Arch Hellen Med, 25(3), May-June 2008, 341-347
Differences in eating disorder symptomatology between athletes and non-athletes
F. GONIDAKIS,1 E. LIAKOPOULOU,2 M. PSYCHOUNTAKI,3 E. BARSOU,1 K. SOLDATOS1
OBJECTIVE The aim of this study was to investigate possible differences in eating disorder symptomatology be-tween a group of athletes and a group of university students as well as to investigate the risk factors for developing of eating disorders symptomatology in females.
METHOD The EAT-26, BDI, STAI and SPAS (trait) questionnaires were administered to 60 adult athletes (27 female and 33 male) and 60 non-athlete university students (40 female and 20 male). Each subject was asked to indicate on a series of 12 male and 12 female human figures those that they considered as the ideal male and female body, and the figure that in their mind resembled most their own body. The body mass index (BMI) was calculated for each subject.
RESULTS Male athletes scored higher in the oral control dimen-sion of EAT-26 than male non athletes. Female athletes also perceived their body as leaner than female non-athletes did (P=0.003), although there was no statistically significant difference between the BMI of the two groups. A sub-group of women (n=7, 10.4%) who had disordered eating attitudes (EAT >20) chose leaner ideal female figures and also scored higher on the BDI, STAI trait and SPAS questionnaires. Younger age (P=0.04), being an athlete (P=0.03) and SPAS score (P=0.02) were found in logistic regression analysis to influence significantly the risk of development for developing disordered.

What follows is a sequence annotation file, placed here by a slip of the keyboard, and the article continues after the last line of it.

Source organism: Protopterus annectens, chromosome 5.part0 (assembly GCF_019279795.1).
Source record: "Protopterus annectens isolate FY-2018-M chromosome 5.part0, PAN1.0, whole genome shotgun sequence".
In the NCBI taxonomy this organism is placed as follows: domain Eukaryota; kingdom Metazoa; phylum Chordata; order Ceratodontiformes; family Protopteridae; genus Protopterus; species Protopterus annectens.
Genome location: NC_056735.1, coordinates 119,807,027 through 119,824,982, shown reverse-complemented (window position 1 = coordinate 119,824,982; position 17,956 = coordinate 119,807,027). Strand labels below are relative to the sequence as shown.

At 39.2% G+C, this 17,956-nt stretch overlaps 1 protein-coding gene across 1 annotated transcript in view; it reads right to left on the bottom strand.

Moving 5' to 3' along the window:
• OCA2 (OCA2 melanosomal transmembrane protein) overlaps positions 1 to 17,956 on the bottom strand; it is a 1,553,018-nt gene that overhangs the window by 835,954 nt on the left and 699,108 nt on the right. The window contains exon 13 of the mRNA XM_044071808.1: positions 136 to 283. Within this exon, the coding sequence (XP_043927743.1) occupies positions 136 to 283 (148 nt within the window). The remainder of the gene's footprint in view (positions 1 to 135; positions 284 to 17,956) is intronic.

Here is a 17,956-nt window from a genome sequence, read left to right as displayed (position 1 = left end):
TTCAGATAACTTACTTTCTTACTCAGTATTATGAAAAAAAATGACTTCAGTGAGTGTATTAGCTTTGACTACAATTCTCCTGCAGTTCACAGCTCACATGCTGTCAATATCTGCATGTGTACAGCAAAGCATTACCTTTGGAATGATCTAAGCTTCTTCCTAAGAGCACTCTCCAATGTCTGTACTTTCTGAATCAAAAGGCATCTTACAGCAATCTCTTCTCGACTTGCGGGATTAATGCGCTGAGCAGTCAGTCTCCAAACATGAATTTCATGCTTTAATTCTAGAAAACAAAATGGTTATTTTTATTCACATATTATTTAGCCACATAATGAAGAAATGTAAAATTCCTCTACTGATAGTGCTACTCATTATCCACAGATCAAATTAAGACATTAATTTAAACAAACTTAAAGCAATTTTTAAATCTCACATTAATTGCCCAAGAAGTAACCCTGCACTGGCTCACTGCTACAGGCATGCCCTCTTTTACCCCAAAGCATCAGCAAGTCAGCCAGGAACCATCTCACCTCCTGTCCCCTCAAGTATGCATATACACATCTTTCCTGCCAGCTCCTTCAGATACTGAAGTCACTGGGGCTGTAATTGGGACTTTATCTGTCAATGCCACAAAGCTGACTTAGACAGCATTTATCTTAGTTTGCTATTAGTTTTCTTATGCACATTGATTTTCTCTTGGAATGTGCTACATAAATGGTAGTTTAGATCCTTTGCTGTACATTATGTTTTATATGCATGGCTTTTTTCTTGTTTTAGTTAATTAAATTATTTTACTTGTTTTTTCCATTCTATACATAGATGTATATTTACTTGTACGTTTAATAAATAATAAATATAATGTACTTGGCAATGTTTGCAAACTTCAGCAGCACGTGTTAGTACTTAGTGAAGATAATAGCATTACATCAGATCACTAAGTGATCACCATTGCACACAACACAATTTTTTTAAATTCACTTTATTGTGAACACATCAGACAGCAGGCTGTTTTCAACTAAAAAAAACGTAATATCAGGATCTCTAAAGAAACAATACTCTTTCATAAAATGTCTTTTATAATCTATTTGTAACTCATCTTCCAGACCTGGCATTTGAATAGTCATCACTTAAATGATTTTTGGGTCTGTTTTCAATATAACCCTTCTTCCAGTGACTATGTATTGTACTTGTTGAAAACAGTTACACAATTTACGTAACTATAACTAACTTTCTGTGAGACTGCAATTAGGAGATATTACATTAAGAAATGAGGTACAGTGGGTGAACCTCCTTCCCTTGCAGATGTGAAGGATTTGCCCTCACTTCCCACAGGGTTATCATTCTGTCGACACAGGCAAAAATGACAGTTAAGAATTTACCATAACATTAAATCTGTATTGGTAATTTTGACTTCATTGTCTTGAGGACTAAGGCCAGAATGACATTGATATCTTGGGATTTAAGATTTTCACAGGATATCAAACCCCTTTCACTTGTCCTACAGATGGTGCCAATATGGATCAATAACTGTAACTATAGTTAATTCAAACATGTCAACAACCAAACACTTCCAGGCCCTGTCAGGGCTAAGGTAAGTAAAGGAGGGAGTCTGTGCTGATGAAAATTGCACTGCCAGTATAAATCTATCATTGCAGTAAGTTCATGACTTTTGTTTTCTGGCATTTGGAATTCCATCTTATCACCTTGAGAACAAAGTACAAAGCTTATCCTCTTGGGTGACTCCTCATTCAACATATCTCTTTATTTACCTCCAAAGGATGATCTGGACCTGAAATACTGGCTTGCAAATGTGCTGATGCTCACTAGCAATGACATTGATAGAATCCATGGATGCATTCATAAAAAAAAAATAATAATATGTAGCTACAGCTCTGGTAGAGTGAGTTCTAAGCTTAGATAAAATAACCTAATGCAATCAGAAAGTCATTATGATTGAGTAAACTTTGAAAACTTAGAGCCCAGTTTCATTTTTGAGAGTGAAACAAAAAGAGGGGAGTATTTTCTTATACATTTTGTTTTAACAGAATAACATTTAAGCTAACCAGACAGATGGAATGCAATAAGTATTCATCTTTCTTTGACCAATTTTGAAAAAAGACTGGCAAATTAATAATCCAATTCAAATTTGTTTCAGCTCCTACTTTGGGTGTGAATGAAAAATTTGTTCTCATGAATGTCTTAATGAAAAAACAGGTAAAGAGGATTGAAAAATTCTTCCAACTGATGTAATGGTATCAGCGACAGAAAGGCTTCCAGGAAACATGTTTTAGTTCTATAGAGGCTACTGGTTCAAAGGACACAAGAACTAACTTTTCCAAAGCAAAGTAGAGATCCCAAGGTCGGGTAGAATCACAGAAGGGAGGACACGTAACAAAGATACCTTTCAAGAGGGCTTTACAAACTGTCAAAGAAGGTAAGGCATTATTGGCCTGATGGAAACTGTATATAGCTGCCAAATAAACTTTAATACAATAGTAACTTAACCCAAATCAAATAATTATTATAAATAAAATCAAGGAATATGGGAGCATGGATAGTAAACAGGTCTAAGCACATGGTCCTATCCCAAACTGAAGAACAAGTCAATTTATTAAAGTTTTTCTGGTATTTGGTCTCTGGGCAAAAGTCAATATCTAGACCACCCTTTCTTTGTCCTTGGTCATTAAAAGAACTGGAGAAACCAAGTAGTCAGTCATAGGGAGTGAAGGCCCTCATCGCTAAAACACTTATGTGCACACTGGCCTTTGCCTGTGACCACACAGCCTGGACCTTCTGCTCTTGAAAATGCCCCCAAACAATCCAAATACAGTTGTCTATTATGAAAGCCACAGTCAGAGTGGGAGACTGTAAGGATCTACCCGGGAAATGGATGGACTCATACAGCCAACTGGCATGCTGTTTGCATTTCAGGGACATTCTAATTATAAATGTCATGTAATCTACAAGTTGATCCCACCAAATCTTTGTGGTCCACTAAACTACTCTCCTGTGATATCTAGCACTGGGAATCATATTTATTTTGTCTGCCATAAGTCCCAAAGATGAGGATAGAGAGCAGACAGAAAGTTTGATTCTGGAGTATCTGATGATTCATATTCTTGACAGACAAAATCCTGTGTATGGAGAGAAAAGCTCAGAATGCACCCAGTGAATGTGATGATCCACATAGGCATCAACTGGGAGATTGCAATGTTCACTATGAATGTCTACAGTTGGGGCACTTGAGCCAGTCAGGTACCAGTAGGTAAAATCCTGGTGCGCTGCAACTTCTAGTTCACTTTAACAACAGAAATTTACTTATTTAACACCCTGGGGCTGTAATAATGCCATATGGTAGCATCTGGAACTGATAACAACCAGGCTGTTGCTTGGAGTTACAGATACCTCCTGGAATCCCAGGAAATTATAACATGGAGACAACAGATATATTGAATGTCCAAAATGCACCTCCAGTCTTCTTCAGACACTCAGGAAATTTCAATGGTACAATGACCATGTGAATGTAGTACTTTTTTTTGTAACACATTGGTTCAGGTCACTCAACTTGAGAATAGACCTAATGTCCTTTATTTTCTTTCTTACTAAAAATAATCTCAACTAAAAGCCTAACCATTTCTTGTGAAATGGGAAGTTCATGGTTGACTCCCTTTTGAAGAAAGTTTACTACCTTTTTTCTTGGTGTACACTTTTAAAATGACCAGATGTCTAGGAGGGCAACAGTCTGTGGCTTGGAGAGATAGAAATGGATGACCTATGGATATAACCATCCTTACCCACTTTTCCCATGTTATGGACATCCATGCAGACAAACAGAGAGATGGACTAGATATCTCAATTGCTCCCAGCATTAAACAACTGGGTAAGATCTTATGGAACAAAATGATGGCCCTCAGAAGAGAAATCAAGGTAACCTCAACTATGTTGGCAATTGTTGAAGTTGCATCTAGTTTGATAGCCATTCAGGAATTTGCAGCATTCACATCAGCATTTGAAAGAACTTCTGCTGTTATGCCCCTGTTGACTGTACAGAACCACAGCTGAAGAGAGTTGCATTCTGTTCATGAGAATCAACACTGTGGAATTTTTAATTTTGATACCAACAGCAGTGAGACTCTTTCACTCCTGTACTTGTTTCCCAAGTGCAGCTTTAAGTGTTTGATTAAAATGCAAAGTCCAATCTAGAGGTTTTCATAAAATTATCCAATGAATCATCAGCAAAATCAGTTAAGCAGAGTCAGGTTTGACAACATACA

CONCLUSIONS There were only minor differences in eating disorder measurements be-tween athletes and non-athletes. A small group of young women who are preoccupied with their physical appear-ance and are involved in athletic activities appears to run a greater risk for developing disordered.
Key words: Athletes, Body image, Eating disorders.